Tennis is an interesting game that demands a number of tricks and techniques to excel in the game and to win over the opponent. Of all the tricks and techniques with the tennis game, the forehand shots are the most challenging and if the players could excel in it, they can surely win over their opponent easily. Professional tennis players however master the forehand shots to finish short balls and when they try to dictate rallies from the baseline. Let us discuss how to finish this forehand shot like an expert to take a competitive advantage over the rivals.
What is Perfect Tennis Forehand?
Beginner tennis players should master their forehand technique to win points during the tennis matches. A perfect forehand tennis shot demands a lot of practice. Also, the players should learn to grip their racket correctly to get the best power and consistency for forehand shots. The best way to figure out and practice the best forehand skills is to practice them by hitting against the wall or by practicing them with drills.
Check out: Top 5 Best Tennis Racquets for Beginners
The Tennis Racquet Grip
The grip of the racquet is more important for the tennis forehand shots as the grip translates the feel from the racquet strings and interacts with the balls in the hand. If the grip is not right, then the forehands will not have ambient control over the shots, irrespective of how the external technique looks like. For perfect forehand shots, players have to train up their wrist muscles, spread the fingers a little wide so that you can see the index finger under the racket.
The most common grip that is used for the forehands is the Eastern grip. These grips are perfect for beginners to master the forehand shots. To get the Eastern grip, that player has to place their hand against the strings and slide down to the handle. These grips work perfectly for forehand shots and players can add some topspin to their shots as well.
Must Read: How to Find Your Tennis Racquet Grip Size?
Gaining Power for Forehand Shots
One of the best ways to gain power in the forehand is to ensure that the player is in contact with the racket back so that they are set up to make contact with the ball when it comes their way. This also ensures that the ball comes in contact with the sweet spot of the racket.
The Best Position to Adapt for the Forehand Shot
After mastering the grip and handling position of the racquet, the next most aspect to concentrate on is the position of the player. By a ready position, we don’t mean the standing position of the players. These players are merely standing and are not in their ready state. In a ready state, the player is actually moving and at times it seems that the player is dancing. Either the players are dancing from foot to foot or performing mini jogging with split steps.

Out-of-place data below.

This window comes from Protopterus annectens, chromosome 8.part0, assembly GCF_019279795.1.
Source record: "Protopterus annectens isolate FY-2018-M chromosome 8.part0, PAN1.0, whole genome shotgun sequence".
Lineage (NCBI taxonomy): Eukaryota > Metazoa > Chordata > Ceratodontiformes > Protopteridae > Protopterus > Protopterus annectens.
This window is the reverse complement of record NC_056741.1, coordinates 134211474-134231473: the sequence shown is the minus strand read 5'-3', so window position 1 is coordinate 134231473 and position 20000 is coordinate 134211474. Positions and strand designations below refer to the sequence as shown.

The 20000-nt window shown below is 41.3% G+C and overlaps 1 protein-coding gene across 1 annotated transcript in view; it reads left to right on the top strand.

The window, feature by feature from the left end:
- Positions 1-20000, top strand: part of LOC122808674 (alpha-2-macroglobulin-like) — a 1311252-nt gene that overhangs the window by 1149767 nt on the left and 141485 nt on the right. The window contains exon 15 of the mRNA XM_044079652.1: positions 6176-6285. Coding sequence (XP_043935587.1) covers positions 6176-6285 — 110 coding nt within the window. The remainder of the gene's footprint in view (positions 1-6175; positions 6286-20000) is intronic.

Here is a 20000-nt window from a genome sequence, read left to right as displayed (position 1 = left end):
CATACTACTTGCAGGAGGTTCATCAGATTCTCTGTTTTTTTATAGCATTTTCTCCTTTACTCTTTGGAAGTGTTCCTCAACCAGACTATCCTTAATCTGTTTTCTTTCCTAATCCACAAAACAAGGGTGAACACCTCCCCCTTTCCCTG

Professional players never stand, not even for a second, when the ball is in play, this is because they will be able to move fast with their first step this way and they are able to react faster as this movement keeps them more alert. This ready position and state enhance the player’s ability to play a good tennis game. It is important that players do split steps and not be standing in one position to play the forehand shots.
Another way to prepare for the forehand shots is to keep the knees bend slightly and perform a slight bounce so that the players are prepared to move quickly to return the shots shot by the opponent. When you are ready to hit the forehand shots, make sure your racket is back so that they are able to get a full swing at the ball.
Preparing for the Shots
The most important thing that players have to do when they see the ball coming to their forehand side, is to turn to the side. Instead of allowing the arm to go back, the players should turn to the side and prepare the racquet with off-hand. When players turn to their side, their right hand is on the racquet and the left hand is preparing for the shot. The shot will be perfect as the player steps towards the body and turn a little more. With the optimal preparation with an eastern grip, the face of the racquet and the non-dominant hands of the player are pointing to the sides. The wrist of the dominant hand is below the height of the shoulder, and the arm is bent slightly.
When the player swings the racquet to hit the forehand shot, the players should keep their racquet parallel to their ground. The racquet swing should go in the direction where the player wants the ball to go. If the face of the racquet faces upwards, then the player can expect their ball to go in that direction. Similarly, if the racquet faces downwards, then probably the ball might hit the ground. Thus, keeping the racquet parallel to the ground will maintain an optimum swing level, so that the ball gets just over the net and at the aimed destination at the opposite court.
Dropping the Forehand Shot
Right from the preparation phase, the players should plan on the racquet drop, so that gravity can assist them to accelerate the racquet. For an effortless and efficient forehand, the players have to use the laws of physics for their advantage. One of these tactics is gravity, and the players can use it only if they let it go. Thus, players should refrain from doing everything with their arm, they are taking advantage of gravity to accelerate their racquet initially.
Spicing up the Forehand Spin
Once the players are comfortable to hit the forehand spin, they can add some topspin to spice up things a little more. The best technique to do this is to brush the ball vertically while making contact with it. The faster the players brush the ball, the more spin will they be able to generate.